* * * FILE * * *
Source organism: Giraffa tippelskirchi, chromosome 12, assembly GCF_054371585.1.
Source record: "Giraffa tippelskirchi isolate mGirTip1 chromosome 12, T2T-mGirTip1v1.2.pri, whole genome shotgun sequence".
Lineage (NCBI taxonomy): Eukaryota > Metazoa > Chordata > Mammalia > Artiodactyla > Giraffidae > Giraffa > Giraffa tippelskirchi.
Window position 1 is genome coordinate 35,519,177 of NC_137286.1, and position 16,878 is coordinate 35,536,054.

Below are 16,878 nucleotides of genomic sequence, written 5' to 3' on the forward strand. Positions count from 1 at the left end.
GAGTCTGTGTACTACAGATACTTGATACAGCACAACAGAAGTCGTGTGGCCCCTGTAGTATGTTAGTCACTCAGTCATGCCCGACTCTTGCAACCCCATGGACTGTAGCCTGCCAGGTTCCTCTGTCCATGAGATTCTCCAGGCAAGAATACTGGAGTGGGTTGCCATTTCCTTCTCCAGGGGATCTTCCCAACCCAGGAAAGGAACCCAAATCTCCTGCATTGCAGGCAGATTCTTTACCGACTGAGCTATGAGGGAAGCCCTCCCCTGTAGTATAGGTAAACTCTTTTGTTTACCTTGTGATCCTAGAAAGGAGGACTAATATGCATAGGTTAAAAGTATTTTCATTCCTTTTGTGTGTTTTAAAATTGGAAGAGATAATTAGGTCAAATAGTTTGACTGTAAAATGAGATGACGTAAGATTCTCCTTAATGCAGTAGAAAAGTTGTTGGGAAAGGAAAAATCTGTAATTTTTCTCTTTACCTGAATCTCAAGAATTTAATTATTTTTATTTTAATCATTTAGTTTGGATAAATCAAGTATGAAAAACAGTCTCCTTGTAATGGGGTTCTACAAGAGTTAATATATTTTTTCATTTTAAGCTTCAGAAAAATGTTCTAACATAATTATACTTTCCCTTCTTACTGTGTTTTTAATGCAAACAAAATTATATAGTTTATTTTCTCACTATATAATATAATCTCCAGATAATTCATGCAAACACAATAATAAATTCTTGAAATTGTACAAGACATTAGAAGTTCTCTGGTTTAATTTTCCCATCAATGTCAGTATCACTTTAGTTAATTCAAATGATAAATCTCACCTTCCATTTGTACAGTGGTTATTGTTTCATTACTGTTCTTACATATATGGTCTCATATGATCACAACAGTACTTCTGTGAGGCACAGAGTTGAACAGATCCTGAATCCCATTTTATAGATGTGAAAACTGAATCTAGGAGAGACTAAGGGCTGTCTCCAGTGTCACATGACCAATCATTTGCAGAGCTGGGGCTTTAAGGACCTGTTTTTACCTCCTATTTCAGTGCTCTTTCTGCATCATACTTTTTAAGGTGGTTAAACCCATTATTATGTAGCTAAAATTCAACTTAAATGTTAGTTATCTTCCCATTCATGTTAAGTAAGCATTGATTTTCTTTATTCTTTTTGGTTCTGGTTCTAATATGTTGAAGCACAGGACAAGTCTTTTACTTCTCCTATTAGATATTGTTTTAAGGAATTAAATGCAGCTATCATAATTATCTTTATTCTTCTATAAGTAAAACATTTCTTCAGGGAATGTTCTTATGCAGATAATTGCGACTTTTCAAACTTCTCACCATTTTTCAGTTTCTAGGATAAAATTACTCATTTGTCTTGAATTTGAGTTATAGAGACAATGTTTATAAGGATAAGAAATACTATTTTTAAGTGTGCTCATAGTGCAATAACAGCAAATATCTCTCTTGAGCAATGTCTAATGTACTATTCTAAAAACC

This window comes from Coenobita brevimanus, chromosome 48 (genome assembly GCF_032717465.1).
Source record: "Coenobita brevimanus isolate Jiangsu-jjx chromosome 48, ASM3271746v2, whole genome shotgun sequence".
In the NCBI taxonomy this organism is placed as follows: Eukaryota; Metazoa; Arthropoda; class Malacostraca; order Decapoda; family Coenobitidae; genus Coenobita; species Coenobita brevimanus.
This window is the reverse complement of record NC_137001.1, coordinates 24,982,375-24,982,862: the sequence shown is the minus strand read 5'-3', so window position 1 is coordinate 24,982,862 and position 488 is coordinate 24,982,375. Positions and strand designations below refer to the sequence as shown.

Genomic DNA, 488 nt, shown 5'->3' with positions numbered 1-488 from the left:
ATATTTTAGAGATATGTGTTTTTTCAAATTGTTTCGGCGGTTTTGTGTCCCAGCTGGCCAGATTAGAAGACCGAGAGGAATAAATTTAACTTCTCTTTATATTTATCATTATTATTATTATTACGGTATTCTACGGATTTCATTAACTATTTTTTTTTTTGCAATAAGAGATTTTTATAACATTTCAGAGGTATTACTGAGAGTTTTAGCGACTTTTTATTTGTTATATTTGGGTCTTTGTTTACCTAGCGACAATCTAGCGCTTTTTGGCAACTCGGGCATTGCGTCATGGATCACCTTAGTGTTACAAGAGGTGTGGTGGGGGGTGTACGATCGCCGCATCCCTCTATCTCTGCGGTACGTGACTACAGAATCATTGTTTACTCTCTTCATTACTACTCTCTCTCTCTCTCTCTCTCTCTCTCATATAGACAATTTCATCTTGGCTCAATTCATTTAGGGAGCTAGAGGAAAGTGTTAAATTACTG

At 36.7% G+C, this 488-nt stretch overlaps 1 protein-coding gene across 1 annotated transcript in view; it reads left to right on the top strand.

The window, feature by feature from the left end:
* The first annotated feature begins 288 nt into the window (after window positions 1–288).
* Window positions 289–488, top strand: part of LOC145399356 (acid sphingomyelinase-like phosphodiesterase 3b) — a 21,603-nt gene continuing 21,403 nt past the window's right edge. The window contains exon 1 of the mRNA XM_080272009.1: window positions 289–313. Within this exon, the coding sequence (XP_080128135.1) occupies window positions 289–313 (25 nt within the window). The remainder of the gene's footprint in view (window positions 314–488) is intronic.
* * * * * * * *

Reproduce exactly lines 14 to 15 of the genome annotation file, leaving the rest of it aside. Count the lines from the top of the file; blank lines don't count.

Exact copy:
The window, feature by feature from the left end:
* The first annotated feature begins 288 nt into the window (after window positions 1–288).